"What Is Compelling? Argument, Reconciliation, Obligation"
Summer 2016, Session A, 2.30-5pm., Tuesdays, Wednesdays, and Thursdays, 88 Dwinelle
Instructor, Dale Carrico: email@example.com; firstname.lastname@example.org;
Course Blog: http://whatiscompelling.blogspot.com
Participation/Attendance/In-Class Activities, 20%; Reading Notebook, 20%; Precis, 2-3pp., 10%; Mid-Term Exam, 25%; Final Paper, 5-6pp., 25%. (Rough Basis for Final Grade, subject to contingencies)
This course provides students with tools they can use to make better, more compelling, arguments and also to read arguments in better, more critical, ways. We will draw the tools for our argumentative toolboxes from the long history of rhetoric, from sophistical dissoi logoi, to the Aristotelian appeals, to Quintilian's four master tropes, to the rich archive of formal and informal fallacies, to argument modeled on litigation via Toulmin's schema, to argument modeled on mediation via Rogerian synthesis, to the pragmatism of the ends of argument. All the while we are workshopping these technical skills we will also be reading and discussing a range of texts that tackle questions of the reach and forms of violence and nonviolence in historical struggle and in everyday life. These texts will likewise draw from a long history, from Immanuel Kant, Martin Luther King, Jr., Frantz Fanon and Hannah Arendt to Arundhati Roy, Judith Butler, and Ta-Nehisi Coates. We will also talk through a play by Euripides, an essay by Nietzsche, a novel by Octavia Butler, a film by Cronenberg… The crucial thing to understand about the course is that we will not be taking on two separate projects, one practical and another theoretical. This course proposes that there is an indispensable relation between the traditional focus of rhetoric as instruction in the art of making compelling arguments and the theoretical preoccupation of many rhetoricians with questions of what violence or compulsion ultimately consists. It is commonplace to see Persuasion offered up as an alternative to the violent adjudication of disputes or hear Argument idealized as a space "outside" of violence. But the truth is that many arguments rely on the acceptance of a violent status quo or depend on conventional assumptions that deny marginal testimonies to violation. Also, many arguments stealthily threaten violence while at once congratulating themselves on their peacefulness. Ultimately, the course proposes that it is rhetoric's definitive concern with the traffic between the literal and figurative dimensions of language and its situated understanding of truth-telling that connects the work of rhetoric with a project of reconciliation that resists violence even as we cannot help but risk it.
A Provisional Schedule of Meetings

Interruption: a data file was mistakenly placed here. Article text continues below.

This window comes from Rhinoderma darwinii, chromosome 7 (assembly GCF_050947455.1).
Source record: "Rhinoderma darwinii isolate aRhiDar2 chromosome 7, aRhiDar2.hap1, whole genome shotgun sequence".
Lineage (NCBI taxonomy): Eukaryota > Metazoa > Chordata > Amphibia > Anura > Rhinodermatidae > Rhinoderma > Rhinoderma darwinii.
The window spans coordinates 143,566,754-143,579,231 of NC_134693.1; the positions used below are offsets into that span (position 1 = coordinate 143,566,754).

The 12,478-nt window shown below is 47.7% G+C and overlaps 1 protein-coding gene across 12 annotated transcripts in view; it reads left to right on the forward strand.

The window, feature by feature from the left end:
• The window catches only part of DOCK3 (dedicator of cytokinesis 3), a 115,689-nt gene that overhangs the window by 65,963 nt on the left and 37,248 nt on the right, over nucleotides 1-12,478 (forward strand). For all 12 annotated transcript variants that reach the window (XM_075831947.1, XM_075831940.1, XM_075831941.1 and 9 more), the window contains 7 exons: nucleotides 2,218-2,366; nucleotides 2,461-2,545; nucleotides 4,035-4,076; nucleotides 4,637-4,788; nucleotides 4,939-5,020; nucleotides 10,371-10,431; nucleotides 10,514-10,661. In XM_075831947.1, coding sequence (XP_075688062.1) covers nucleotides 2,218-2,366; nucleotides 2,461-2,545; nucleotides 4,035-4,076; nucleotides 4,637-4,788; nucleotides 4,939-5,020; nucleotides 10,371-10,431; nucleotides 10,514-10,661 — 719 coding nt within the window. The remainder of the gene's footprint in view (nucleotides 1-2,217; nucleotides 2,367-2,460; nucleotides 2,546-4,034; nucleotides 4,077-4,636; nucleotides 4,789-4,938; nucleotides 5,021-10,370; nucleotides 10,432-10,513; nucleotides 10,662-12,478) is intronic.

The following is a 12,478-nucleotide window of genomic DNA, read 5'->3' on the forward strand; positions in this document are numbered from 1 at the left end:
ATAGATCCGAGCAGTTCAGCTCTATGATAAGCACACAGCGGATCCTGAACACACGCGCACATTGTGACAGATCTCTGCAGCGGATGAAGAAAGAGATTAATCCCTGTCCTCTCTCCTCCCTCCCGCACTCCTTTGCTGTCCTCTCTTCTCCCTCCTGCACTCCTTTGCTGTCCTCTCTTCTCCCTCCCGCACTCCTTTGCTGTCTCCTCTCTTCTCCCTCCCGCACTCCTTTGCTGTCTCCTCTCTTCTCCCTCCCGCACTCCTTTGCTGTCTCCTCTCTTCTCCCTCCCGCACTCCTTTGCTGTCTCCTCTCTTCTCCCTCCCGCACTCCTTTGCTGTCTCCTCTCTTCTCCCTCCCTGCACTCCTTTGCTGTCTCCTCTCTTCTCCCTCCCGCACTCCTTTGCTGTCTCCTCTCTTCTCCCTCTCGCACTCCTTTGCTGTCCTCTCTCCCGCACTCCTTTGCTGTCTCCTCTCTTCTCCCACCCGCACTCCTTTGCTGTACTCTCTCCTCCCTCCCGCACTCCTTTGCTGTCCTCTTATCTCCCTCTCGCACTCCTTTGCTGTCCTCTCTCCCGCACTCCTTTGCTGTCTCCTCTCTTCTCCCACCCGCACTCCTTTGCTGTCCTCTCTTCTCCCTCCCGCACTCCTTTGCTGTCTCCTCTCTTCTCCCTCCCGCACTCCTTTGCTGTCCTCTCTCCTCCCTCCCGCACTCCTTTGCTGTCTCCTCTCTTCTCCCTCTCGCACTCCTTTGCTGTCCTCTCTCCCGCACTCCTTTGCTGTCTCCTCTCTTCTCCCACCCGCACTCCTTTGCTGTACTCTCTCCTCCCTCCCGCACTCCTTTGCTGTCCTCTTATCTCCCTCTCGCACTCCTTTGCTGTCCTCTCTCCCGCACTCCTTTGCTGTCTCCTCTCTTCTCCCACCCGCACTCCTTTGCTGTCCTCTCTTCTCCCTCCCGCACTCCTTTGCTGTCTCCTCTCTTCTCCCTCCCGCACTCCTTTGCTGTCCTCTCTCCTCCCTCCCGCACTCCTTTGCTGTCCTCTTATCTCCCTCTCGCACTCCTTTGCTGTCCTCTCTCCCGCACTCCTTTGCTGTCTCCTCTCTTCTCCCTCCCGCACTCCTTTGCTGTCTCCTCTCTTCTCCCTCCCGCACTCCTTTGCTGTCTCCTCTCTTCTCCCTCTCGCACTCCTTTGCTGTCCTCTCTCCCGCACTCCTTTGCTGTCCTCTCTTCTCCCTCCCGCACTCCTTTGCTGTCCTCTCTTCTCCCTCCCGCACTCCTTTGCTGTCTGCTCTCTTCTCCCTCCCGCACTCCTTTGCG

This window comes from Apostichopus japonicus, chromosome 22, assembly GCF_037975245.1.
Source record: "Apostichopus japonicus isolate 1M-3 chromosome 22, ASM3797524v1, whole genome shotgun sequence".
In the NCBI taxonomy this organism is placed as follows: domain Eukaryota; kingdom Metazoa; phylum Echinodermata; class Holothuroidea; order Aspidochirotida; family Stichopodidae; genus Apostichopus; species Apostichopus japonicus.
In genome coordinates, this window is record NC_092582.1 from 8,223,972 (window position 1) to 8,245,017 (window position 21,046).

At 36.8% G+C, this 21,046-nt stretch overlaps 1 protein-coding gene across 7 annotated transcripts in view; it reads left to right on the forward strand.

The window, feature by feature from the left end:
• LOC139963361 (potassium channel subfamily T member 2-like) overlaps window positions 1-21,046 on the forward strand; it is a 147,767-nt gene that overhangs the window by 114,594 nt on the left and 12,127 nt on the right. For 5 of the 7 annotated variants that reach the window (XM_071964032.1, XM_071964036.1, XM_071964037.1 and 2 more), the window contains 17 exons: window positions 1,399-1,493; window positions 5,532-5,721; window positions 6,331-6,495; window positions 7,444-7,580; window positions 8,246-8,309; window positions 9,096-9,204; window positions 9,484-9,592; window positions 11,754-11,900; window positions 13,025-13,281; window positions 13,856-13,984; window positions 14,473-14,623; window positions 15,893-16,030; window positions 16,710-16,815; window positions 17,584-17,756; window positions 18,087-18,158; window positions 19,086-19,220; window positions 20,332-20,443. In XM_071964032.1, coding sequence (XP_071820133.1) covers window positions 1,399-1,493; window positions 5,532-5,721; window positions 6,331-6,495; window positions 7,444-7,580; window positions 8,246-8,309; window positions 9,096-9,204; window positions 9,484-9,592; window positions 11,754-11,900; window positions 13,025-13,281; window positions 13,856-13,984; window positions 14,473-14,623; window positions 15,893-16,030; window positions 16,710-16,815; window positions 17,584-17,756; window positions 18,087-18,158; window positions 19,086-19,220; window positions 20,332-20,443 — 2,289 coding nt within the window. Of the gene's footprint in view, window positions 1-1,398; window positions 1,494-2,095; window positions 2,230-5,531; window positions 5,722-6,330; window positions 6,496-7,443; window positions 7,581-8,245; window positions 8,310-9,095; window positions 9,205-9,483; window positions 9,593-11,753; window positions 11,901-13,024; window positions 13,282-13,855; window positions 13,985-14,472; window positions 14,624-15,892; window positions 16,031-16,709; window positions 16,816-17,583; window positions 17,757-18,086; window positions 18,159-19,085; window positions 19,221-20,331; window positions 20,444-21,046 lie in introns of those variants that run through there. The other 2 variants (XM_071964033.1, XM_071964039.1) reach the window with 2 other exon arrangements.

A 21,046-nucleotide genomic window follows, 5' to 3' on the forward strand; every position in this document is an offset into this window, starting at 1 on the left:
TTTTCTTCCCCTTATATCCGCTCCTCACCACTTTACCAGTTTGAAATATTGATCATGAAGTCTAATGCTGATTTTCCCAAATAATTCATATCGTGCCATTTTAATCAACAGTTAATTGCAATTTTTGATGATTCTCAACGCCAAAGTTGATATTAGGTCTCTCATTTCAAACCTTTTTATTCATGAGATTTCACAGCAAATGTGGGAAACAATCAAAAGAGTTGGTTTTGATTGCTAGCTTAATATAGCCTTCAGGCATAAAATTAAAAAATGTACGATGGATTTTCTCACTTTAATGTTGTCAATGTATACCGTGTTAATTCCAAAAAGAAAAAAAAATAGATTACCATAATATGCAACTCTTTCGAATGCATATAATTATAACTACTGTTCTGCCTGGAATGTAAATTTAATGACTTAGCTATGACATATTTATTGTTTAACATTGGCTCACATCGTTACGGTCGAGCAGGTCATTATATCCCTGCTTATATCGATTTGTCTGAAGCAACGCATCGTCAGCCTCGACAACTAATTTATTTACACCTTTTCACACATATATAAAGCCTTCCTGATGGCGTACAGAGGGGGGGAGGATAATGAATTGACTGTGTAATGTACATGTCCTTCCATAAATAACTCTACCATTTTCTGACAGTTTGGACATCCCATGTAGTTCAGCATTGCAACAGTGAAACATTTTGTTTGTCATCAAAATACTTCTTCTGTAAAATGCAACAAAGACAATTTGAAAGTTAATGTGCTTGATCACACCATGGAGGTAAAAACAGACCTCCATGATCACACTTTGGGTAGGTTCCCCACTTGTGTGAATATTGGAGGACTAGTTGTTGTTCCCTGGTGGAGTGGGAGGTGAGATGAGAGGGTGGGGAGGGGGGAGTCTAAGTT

May 24 SKILL SET: Key Definitions
 Rhetoric is the facilitation of efficacious discourse as well as an ongoing inquiry into the terms on the basis of which discourse comes to seem efficacious or not.
 A text is an event experienced as arising from intention, offered up to the hearing of an audience, and obligating a responsiveness equal to it.
 An argument is a claim supported by reasons and/or evidence.
Introductions: Rhetoric as occasional, interested, figurative; The literal as conventional, the figurative as deviant.
May 25 SKILL SET: Reading Critically/Writing Critically; Audience/Intentions -- Audiences: Sympathetic, Unsympathetic, Apathetic; Intentions: Interrogation, Conviction, Persuasion, Reconciliation
May 26 SKILL SET: Ethos, Pathos, Logos; Writing A Precis
Immanuel Kant, Idea for a Universal History with a Cosmopolitan Purpose
May 31 SKILL SET: Four Habits of Argumentative Writing: 1. Formulate a Strong Thesis, 2. Define Your Terms, 3, Substantiate/Contextualize, 4, Anticipate Objections; Performativity
Thomas Jefferson, The Declaration of Independence
June 1 SKILL SET: The Toulmin Schema
William May, "Rising to the Occasion of Our Death" (In-Class Handout)
June 2 SKILL SET: Rogerian Rhetoric
Martin Luther King, Jr., Letter from the Birmingham Jail
Precis should be posted to the blog by midnight, Saturday, June 4
June 7 SKILL SET: Debate
Randal Amster, Anarchism and Nonviolence: Time for a "Complementarity of Tactics"
Arundhati Roy, War Is Peace
George Ciccariello-Maher, Planet of Slums, Age of Riots
Mike Davis, Slum Ecology
Chris Hedges, Evidence of Things Not Seen
June 8 SKILL SET: Propositional Analysis; Enthymemes, Syllogisms, Formal Fallacies, Informal Fallacies
June 9 SKILL SET: Literal/Figurative Language; Figures, Tropes, Schemes; Four Master Tropes
Nietzsche, On Truth and the Lie in an Extra-Moral Sense; Workshopping
June 14 Mid-Term Examination
June 15 Screening and Discussion of the Film, "A History of Violence," dir. Cronenberg
June 16 Correspondence of Tolstoy and Gandhi
Interview with Amitabh Pal
Louise Gray, Telegraph, Gene Sharp: How to Start a Revolution
Nick Cohen, Guardian, The Phantom Menace of Militant Atheism
Edward Oakes, First Things, Atheism and Violence
June 21 Frantz Fanon, Concerning Violence from The Wretched of the Earth
Ta-Nehisi Coates, The Atlantic, The Case for Reparations
Alana Semuels, The Atlantic, The Role of Highways in American Poverty
Richard Rothstein, Economic Policy Institute, From Ferguson to Baltimore: The Fruits of Government Sponsored Segregation
June 22 Hannah Arendt, Reflections On Violence, Preface from Between Past and Future, and "Must Eichmann Hang?" (In-Class Handout)
June 23 Workshopping Final Paper: Producing a Strong Thesis; Anticipating Objections; Providing Textual Support
June 28 Octavia Butler, Kindred (Purchase in time for class.)
June 29 Judith Butler, from Chapter One of Undoing Gender, "Beside Oneself," pp. 17-26, roughly, and the concluding chapter of Precarious Life, pp. 128-151.
June 30 Concluding Remarks. Final Paper Due